"Computing value can get complicated if stores are required to mix online sales with physical sales."
Shopping via smartphones and tablets is here to stay, but the new-found convenience has introduced new uncertainties and complexities to shopping center owners, developers and investors.
The uncertainty stems from the ways e-commerce complicates shopping center valuations and development. Appraisers, assessors and property investors are forced to reconsider previously accepted answers to fundamental questions: What is the relative value of in-line stores and anchors? How should stores on contiguous parcels comprising a regional mall be valued? How fundamental is location? In an e-commerce world, the answers to these questions are increasingly uncertain and complex.
For example, the existing ad valorem tax system taxes a property's real estate value rather than its profitability. The current system assumes rents, which form the basis of commercial property values, relate directly to profitability. Rents in a regional mall are based upon profitability. For example, a jewelry store in a mall's center court may pay $75 per square foot while a family apparel store pays $20 per square foot. What really matters is occupancy cost. When occupancy costs (the total costs paid to the landlord including rent and reimbursable items such as CAM) exceed 12 percent of sales, the tenant may be headed for trouble. Higher sales permit higher occupancy costs. Indeed, appraisers often incorrectly equate real property value to the profitability of the property's business operation when the real property should be valued in fee simple in a tax appeal.
Conventional wisdom suggests strong anchors improve a center's real estate value, stabilize a property's financial statement, reduce an owner's risk and increase the price a buyer would pay for the center. For example, a Nordstrom will often bring inline tenants that would otherwise not go to the mall. A recent variant on this theme is the proliferation of mixed-use centers, which often include office, apartments and other life style uses designed to draw potential shoppers for the retail tenants. Put simply, retail sales historically relate to the center's location, trade area population, trade area household income and foot traffic, not to factors such as web presence. Additional uses also theoretically provide more stability to the project's value.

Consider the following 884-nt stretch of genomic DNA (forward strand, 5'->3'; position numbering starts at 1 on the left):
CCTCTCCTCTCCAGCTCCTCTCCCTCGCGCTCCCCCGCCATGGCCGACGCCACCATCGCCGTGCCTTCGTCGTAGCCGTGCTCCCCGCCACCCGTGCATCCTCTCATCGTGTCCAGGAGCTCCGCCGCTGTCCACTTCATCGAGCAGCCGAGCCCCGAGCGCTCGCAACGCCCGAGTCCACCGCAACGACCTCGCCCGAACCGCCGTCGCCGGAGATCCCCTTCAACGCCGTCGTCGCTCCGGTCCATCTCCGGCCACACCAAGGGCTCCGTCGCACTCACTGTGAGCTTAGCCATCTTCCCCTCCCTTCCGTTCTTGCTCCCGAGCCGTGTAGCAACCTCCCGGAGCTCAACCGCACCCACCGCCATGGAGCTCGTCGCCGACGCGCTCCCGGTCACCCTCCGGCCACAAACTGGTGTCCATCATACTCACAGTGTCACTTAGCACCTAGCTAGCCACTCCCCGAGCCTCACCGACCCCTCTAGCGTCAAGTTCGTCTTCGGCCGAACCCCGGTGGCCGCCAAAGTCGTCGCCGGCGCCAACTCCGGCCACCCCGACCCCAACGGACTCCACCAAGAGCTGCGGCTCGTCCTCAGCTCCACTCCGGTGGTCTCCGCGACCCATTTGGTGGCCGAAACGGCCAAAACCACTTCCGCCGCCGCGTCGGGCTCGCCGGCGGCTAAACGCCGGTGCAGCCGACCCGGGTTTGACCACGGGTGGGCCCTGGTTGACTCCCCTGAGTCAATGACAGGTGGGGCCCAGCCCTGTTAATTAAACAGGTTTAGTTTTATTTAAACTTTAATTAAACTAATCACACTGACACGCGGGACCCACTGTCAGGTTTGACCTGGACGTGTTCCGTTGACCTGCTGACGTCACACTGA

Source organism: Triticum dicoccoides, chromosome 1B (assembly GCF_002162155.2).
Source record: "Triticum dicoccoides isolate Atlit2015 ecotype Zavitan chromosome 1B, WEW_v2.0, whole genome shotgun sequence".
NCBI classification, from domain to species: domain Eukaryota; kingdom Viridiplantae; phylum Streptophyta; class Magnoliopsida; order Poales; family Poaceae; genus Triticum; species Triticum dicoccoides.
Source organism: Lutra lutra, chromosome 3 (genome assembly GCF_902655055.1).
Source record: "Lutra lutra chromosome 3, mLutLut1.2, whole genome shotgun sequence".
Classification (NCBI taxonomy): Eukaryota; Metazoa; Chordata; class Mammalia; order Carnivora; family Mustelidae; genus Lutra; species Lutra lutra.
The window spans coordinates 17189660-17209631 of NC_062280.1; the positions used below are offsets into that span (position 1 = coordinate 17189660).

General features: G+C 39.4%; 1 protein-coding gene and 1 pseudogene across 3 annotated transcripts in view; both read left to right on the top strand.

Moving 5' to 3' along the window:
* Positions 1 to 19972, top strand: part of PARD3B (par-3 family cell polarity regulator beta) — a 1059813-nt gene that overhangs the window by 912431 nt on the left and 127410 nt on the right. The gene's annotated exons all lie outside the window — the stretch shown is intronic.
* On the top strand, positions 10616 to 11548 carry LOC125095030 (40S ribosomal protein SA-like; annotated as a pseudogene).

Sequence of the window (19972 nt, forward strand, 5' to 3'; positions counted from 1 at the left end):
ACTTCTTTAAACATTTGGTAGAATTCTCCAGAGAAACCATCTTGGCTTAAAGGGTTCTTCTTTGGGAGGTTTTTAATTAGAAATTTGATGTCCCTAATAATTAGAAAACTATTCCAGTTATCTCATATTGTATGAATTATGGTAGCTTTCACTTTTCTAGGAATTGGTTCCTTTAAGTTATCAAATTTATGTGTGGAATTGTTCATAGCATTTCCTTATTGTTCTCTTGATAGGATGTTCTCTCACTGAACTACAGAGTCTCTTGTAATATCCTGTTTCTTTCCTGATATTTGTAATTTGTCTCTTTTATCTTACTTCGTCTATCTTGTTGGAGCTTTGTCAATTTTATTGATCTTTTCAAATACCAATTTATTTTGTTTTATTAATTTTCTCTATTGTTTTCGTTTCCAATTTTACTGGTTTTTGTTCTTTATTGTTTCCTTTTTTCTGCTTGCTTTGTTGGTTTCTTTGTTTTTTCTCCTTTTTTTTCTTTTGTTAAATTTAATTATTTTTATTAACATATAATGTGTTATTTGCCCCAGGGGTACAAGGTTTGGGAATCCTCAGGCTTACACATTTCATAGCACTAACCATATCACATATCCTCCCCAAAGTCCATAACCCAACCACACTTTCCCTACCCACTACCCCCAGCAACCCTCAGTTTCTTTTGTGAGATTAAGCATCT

E-commerce is challenging conventional wisdom about the effect of anchors on overall value as online sales increase pressure on bricks and mortar retailers and diminish their role in overall retail sales. In February 2014, the U.S. Census Bureau reported that 2013 fourth quarter retail e-commerce sales, adjusted for seasonal variation but not for price changes, increased 16 percent from the fourth quarter of 2012, as compared to a 3.9 percent increase in total retail sales for the same period in 2013. E-commerce accounted for 5.8 percent of total sales in 2013 compared to 5.2 percent for the same period in 2012.
On a non-adjusted basis — that is, excluding sales in categories not commonly purchased online — Internet Retailer magazine estimated e-commerce accounted for 7.6 percent of total retail sales during 2013, a 6.8 percent increase from the same period in 2012. Forrester Research projects that by 2017, direct online purchases will account for approximately 10 percent of all U.S. retail sales, representing a nearly 10 percent compound annual growth rate from 2012. Looking beyond purely online purchases, Internet Retailer estimates that by 2017, 60 percent of U.S. retail sales will involve the web.
In some ways, these figures understate e-commerce's impact on bricks and mortar retailers. For example, the figures do not account for lost profitability and price pressure created by consumers who price shop online and visit a center to make a purchase. Further, how many consumers now shop on-line for groceries and either have those groceries delivered to their homes via a provider such as Amazon.com, or collect them from a drive-through checkout line?